IV. The Rise of the Institutions 1800 - 1950 E. 1925 to 1950: Invisibility and Abandonment
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Weaving 1932In spite of an increased understanding of the abilities of persons labeled mentally retarded, and the positive outcomes seen by professionals, the institutions continued to grow in size and number. One reason for this growth was the inability of many families to meet the financial needs of their sons or daughters with disabilities; the lack of educational services contributed. The Great Depression placed a financial strain on all Americans, particularly those individuals and families with special needs.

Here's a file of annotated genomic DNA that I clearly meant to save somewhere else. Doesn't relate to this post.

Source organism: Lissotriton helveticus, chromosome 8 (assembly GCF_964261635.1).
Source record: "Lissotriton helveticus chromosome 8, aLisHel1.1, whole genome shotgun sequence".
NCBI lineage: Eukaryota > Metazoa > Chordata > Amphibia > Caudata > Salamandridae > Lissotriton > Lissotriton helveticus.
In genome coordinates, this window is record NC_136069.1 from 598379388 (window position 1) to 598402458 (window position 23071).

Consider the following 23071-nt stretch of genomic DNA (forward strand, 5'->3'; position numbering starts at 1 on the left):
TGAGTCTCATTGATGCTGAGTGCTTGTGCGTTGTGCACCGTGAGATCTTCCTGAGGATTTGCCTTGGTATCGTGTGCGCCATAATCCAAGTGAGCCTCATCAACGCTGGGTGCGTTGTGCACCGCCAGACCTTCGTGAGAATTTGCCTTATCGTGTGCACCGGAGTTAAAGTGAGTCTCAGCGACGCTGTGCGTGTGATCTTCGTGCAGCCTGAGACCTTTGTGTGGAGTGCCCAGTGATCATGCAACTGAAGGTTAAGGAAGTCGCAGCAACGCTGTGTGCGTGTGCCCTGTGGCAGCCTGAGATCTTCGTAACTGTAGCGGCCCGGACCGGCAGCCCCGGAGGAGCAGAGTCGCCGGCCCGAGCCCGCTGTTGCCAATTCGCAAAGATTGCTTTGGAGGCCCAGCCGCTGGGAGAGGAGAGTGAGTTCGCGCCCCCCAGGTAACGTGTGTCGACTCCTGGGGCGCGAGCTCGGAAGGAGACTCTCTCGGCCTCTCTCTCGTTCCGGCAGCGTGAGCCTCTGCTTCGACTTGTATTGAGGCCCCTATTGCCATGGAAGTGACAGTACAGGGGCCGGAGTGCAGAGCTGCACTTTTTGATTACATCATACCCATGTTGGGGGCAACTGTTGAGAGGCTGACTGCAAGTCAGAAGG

During the 1920s and 1930s, special education classes were offered primarily in large cities. Many families sent their children to institutions because they believed that only there they would receive training. Lack of community services and negative attitudes about persons with disabilities resulted in an increased demand for institutional placement.


Letters to Parents and Superintendents (PDF)
Courtesy Ed Burke

July 13, 1933
July 19, 1933
August 28, 1933
May 21, 1934
May 2, 1935
May 4, 1935
October 22, 1935
March 24, 1936
December 17, 1937
December 20, 1938
November 29, 1942
December 5, 1943
December 9, 1943
July 6, 1945

The Doubting Dance: Contributions to a History of Parent/Professional Interactions in Early 20th Century America
(TASH Journal 2008)